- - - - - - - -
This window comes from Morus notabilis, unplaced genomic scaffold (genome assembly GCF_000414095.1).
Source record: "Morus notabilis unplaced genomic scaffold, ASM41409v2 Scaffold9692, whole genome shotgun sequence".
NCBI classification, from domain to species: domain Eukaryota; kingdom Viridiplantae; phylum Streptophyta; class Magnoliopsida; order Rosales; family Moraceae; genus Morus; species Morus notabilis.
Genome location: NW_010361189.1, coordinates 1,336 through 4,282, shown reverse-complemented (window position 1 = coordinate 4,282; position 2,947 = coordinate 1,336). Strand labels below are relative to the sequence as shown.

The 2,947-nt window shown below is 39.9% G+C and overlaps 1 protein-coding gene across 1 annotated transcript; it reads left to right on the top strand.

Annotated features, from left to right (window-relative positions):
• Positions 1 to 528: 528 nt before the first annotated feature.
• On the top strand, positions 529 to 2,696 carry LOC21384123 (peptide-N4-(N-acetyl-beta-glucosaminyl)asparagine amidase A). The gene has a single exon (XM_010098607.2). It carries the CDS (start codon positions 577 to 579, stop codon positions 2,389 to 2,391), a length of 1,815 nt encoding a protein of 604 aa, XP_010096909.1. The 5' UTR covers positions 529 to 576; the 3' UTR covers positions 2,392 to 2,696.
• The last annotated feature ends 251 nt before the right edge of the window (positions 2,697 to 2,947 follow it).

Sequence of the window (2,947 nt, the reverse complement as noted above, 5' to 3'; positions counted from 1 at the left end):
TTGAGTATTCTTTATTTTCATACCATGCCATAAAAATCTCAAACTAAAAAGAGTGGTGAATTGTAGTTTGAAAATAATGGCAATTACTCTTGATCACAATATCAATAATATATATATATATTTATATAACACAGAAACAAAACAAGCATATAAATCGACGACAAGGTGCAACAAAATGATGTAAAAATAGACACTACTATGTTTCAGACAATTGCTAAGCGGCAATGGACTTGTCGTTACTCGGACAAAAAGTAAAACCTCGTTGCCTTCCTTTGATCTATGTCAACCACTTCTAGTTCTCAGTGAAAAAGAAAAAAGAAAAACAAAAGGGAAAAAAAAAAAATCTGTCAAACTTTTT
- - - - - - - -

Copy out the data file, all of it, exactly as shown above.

This window comes from Morus notabilis, unplaced genomic scaffold (genome assembly GCF_000414095.1).
Source record: "Morus notabilis unplaced genomic scaffold, ASM41409v2 Scaffold9692, whole genome shotgun sequence".
NCBI classification, from domain to species: domain Eukaryota; kingdom Viridiplantae; phylum Streptophyta; class Magnoliopsida; order Rosales; family Moraceae; genus Morus; species Morus notabilis.
Genome location: NW_010361189.1, coordinates 1,336 through 4,282, shown reverse-complemented (window position 1 = coordinate 4,282; position 2,947 = coordinate 1,336). Strand labels below are relative to the sequence as shown.

The 2,947-nt window shown below is 39.9% G+C and overlaps 1 protein-coding gene across 1 annotated transcript; it reads left to right on the top strand.

Annotated features, from left to right (window-relative positions):
• Positions 1 to 528: 528 nt before the first annotated feature.
• On the top strand, positions 529 to 2,696 carry LOC21384123 (peptide-N4-(N-acetyl-beta-glucosaminyl)asparagine amidase A). The gene has a single exon (XM_010098607.2). It carries the CDS (start codon positions 577 to 579, stop codon positions 2,389 to 2,391), a length of 1,815 nt encoding a protein of 604 aa, XP_010096909.1. The 5' UTR covers positions 529 to 576; the 3' UTR covers positions 2,392 to 2,696.
• The last annotated feature ends 251 nt before the right edge of the window (positions 2,697 to 2,947 follow it).

Sequence of the window (2,947 nt, the reverse complement as noted above, 5' to 3'; positions counted from 1 at the left end):
TTGAGTATTCTTTATTTTCATACCATGCCATAAAAATCTCAAACTAAAAAGAGTGGTGAATTGTAGTTTGAAAATAATGGCAATTACTCTTGATCACAATATCAATAATATATATATATATTTATATAACACAGAAACAAAACAAGCATATAAATCGACGACAAGGTGCAACAAAATGATGTAAAAATAGACACTACTATGTTTCAGACAATTGCTAAGCGGCAATGGACTTGTCGTTACTCGGACAAAAAGTAAAACCTCGTTGCCTTCCTTTGATCTATGTCAACCACTTCTAGTTCTCAGTGAAAAAGAAAAAAGAAAAACAAAAGGGAAAAAAAAAAAATCTGTCAAACTTTTT